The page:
In hindsight, I think I started pushing in the ambulance. When I arrived at the hospital, the midwife examined me and told me it was too late for an epidural (the journey must have speeded things up) and did I feel like pushing. Well, you could not have paid me a million pounds to stop myself from pushing! Something completely primal and animalistic came over me, and I finally felt in control of my labour again, I could see the end, and I was running full pelt towards it. The midwife, strangely, after all they go on about in "parentcraft" classes, attempted to lay me on my back. In a state no longer fit for communication, I would have complied (and endured agony in my back), but HID stepped in and insisted I give birth on all fours, like I'd planned if I wasn't in the pool. He had listened! All that time I spent preparing him had really paid off, and saved the day. I sucked more gas & air from the mask and looked at HID with eyes that said "help me, I need you". Tears silently poured down his face. I was glad I hadn't put my mum through this.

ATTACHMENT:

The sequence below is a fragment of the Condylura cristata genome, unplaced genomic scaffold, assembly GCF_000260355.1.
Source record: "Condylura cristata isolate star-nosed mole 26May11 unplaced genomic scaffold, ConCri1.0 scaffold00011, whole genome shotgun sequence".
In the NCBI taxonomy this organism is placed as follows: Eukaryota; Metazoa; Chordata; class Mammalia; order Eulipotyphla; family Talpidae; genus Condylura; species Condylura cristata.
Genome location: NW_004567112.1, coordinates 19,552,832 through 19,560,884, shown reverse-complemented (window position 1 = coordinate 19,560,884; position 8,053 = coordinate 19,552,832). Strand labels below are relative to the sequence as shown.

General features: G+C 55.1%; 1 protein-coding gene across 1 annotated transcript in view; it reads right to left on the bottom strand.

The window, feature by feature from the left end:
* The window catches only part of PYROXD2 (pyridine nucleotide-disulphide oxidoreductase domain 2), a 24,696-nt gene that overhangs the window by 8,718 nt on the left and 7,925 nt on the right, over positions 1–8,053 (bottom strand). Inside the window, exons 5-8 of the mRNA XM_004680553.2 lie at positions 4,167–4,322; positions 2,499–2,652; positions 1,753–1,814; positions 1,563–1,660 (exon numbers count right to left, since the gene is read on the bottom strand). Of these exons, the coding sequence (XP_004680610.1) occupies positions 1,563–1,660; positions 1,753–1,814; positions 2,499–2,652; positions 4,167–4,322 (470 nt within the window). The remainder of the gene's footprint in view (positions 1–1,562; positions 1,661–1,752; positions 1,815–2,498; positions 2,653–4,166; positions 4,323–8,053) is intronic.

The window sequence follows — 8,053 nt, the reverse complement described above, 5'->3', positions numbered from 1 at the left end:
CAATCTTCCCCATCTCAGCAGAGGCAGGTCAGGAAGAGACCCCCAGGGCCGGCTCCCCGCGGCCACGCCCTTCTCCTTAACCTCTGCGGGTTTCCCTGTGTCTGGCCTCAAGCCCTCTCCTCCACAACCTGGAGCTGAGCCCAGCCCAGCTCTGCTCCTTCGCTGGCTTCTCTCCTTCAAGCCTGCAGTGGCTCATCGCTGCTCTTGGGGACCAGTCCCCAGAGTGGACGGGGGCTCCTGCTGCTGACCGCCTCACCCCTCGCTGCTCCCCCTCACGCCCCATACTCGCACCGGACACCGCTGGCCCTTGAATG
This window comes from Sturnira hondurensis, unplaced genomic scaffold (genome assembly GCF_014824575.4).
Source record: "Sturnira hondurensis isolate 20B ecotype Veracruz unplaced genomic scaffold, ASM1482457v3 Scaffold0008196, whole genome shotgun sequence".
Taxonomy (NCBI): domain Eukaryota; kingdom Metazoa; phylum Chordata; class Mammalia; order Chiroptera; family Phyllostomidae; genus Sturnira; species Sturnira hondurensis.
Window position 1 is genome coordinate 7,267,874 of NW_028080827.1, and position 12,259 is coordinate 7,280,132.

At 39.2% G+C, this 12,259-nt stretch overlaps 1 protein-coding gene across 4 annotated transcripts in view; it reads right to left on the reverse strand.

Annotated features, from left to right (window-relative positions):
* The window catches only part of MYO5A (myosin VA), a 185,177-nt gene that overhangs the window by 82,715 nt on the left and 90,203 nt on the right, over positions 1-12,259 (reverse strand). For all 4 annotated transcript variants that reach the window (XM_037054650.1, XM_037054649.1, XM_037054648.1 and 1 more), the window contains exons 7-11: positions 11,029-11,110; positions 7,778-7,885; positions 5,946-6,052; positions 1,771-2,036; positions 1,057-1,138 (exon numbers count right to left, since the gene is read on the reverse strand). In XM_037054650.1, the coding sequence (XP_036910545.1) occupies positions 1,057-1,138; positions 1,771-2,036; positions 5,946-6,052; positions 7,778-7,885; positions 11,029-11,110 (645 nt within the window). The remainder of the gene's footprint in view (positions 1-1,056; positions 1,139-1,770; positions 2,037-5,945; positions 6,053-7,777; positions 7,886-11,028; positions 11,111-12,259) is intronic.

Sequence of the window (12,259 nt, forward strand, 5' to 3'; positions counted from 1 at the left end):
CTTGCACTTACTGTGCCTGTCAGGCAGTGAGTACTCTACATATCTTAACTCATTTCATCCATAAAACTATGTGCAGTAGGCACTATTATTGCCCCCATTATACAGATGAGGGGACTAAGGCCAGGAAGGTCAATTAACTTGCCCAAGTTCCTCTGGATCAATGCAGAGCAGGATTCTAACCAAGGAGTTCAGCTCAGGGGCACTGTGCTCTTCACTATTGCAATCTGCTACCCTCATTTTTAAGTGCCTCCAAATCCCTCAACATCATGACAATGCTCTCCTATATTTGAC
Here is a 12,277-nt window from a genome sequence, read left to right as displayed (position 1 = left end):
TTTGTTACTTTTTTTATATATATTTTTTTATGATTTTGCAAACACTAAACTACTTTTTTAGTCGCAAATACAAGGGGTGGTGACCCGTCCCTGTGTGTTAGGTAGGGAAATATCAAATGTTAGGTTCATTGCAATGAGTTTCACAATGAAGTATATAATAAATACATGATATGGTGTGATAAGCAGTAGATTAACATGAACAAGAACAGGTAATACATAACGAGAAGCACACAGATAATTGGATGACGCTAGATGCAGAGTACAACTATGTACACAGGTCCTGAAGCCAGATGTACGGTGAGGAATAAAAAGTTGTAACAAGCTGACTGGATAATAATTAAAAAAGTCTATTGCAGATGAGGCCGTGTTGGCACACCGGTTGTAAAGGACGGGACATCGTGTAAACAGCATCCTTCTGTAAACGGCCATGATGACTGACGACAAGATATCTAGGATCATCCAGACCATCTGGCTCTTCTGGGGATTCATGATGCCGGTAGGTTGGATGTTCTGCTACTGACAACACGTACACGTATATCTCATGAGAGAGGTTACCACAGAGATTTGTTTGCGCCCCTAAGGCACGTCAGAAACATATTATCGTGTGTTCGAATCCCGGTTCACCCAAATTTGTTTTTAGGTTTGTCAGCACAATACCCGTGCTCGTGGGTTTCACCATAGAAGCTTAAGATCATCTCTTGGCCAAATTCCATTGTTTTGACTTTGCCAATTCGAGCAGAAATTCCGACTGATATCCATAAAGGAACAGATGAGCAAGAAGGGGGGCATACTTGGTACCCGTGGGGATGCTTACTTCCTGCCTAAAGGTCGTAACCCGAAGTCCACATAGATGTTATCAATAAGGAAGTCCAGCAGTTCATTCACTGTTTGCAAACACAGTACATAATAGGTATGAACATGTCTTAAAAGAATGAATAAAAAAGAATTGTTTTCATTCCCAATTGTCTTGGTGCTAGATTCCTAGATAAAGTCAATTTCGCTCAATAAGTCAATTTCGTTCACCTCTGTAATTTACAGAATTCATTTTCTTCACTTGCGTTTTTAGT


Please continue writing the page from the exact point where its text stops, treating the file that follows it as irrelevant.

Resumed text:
Somewhere in the fug of too much gas & air, I heard the midwife say: "the harder you work, the quicker the baby will be born!" So I (stupidly) thought, right, sod waiting for contractions, I'll just push! So from then on, I pushed with all my might pausing only to breathe. I could feel, and HID told me, that the head was slipping back each time a contraction ended. This was devastating, undoing all my hard work. So I worked harder, and stopped noticing the pain so much. I can honestly say I almost enjoyed the pushing stage. At least I was "doing" something to end it all! At some point, my waters broke, and the midwives said there had been meconium, and the baby will need to be taken away, possibly to be resuscitated, straight away. I was thankful they had told me in advance, so I didn't panic. A clip was put on his head.